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PES Is Now eFootball, Free-to-Play With Crossplay Support on PC, Mobile, Consoles

A bold move to distance itself from EA Sports’ FIFA.

PES Is Now eFootball, Free-to-Play With Crossplay Support on PC, Mobile, Consoles

Photo Credit: Konami

Neymar Jr. in eFootball

  • eFootball out in autumn on PC, PlayStation, and Xbox
  • No annual releases, eFootball is now a live-service game
  • Certain game modes will be sold as optional DLC in future

Pro Evolution Soccer is in for an overhaul — the biggest since its inception. Konami announced Wednesday that its football simulation title is being rechristened simply as eFootball, after a couple of years carrying the unwieldy title “eFootball PES.” But more importantly, eFootball will be a free-to-play title, offering cross-platform play post launch everywhere. eFootball will launch this autumn on PS5, PS4, Xbox Series S/X, Xbox One, Windows 10 and Steam for PCs, with Android and iOS versions to follow soon after. Crossplay on mobile will require an external controller. A live service free-to-play offering is an interesting response to the old model of annual paid releases, one that's still in use by its biggest rival, EA Sports' FIFA.

“We started planning this move roughly two years ago to coincide with the console generation transition and changes in the market environment,” eFootball series producer Seitaro Kimura told IGN. “I believe that we have already proven that this structure can be successful on mobile. By applying the same model across all platforms, we hope that more football fans will be able to play this game on consoles as well.” While eFootball PES had been free on mobile devices, Konami had also trialled this strategy on consoles and PC in the past couple of years with eFootball PES Lite, a downsized free-to-play version of the main entry. Now, it's going all in.

Live service games — including the likes of Fortnite, Apex Legends, GTA Online, or Call of Duty: Warzone — are raking in big money, and Konami is borrowing a leaf out of their playbook, hoping to do the same with hundreds of millions of football enthusiasts worldwide. The free-to-play aspect should theoretically attract more gamers to eFootball, but it remains to be seen if it can pull away some of the crowd from EA Sports, whose upcoming iteration FIFA 22 will continue to be a paid-upfront experience (albeit with predatory microtransactions that have generated much criticism).

As is the case with any live service game, eFootball will see new content and game modes added over time. While Konami isn't talking about any modes, it did say that local offline matches will be available for free at launch, featuring its partner clubs such as FC Barcelona, Juventus, FC Bayern, and Manchester United, among others. But on top of that, Konami will sell certain game modes as optional DLC in the future — this is going to fork the player base, and hence I'm curious to see how this will fare. Konami has also revealed a roadmap for the first few months, that includes crossplay rollout, Team Building Mode, Online Leagues, a Match Pass system, and mobile controller support.

efootball roadmap 2021 efootball roadmap

Photo Credit: Konami

Designed with a custom football engine that uses Unreal Engine 4 as the base, Konami brought on Andrés Iniesta and Gerard Piqué as development advisors for offensive and defensive gameplay, respectively, on eFootball. Additionally, Lionel Messi and Neymar Jr. serve as global ambassadors, which is to say they will grace the game's splash screens and marketing materials. The new engine allows for “Motion Matching” that converts player movements into a series of animations — four times as many as before — and picks the most accurate one in real-time. Improved ball control uses R2/RT trigger buttons to decide touch strength, with defenders able to jostle for possession thanks to “Match-up” and “Physical Defending.”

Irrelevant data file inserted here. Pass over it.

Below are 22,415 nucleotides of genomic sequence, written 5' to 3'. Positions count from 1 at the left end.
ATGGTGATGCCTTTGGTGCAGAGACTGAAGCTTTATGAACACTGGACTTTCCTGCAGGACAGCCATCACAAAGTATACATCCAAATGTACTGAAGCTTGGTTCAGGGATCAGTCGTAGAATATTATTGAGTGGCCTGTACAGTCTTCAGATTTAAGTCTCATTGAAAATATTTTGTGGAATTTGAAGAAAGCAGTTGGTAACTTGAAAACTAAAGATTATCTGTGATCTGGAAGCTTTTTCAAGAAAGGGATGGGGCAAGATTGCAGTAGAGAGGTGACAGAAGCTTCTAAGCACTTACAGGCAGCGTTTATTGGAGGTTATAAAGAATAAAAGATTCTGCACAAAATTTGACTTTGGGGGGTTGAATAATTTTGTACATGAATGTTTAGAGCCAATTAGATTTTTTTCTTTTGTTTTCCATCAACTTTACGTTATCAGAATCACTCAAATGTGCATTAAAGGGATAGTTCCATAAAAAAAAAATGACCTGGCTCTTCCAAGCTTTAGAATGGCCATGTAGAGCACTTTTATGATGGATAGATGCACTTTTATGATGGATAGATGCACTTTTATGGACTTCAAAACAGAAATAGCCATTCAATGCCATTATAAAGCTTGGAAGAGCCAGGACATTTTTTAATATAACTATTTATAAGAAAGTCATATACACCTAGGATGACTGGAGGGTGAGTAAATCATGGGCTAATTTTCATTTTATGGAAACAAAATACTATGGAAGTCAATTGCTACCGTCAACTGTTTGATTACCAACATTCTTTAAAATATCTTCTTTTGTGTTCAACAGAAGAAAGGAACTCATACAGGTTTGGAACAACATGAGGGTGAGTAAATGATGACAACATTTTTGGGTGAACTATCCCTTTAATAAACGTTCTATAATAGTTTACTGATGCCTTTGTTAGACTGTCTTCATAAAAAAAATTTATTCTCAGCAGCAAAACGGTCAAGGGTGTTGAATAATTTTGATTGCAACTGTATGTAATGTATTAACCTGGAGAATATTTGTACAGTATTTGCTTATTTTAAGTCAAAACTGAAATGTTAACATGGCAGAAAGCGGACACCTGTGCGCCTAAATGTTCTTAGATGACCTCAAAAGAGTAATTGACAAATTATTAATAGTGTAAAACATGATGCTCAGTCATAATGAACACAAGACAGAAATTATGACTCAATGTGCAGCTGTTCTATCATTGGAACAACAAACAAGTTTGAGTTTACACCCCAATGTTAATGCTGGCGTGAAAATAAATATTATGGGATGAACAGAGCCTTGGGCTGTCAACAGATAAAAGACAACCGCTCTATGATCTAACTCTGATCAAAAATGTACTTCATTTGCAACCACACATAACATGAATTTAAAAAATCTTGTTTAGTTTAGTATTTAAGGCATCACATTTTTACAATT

Details are pending on many fronts, including whether eFootball will be an always-online title, what kind of offline game modes players can expect, and other partner clubs and licensing arrangements. Konami said it will address those in the coming weeks and months.

“Starting with the strong foundations of Unreal Engine, which has allowed us to massively overhaul player expression, we've made a number of modifications to virtually create a new football game engine that will power eFootball for years to come,” Kimura said in a prepared statement. “With the added power of new-generation consoles and by working closely with elite footballers, eFootball delivers our most tense and realistic gameplay to date. We'll share specific gameplay details next month, so stay tuned.”

eFootball is out in autumn on PC, PlayStation 4, PlayStation 5, Xbox One, and Xbox Series S/X. It will launch “soon after” on Android and iOS.

We discuss the return of PUBG Mobile, sorry, Battlegrounds Mobile India on Orbital, the Gadgets 360 podcast. Orbital is available on Apple Podcasts, Google Podcasts, Spotify, Amazon Music and wherever you get your podcasts.

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Akhil Arora
Akhil Arora covers entertainment for Gadgets 360, interviewing stars such as Christian Bale and Anurag Kashyap, covering series premieres, product and service launches across the globe, and looking at American blockbusters and Indian dramas from a global socio-political and feminist perspective. As a Rotten Tomatoes-certified film critic, Akhil has reviewed over 150 movies and TV shows in over half a decade at Gadgets 360. When he is not completely caught up with new film and TV releases, Akhil ...More
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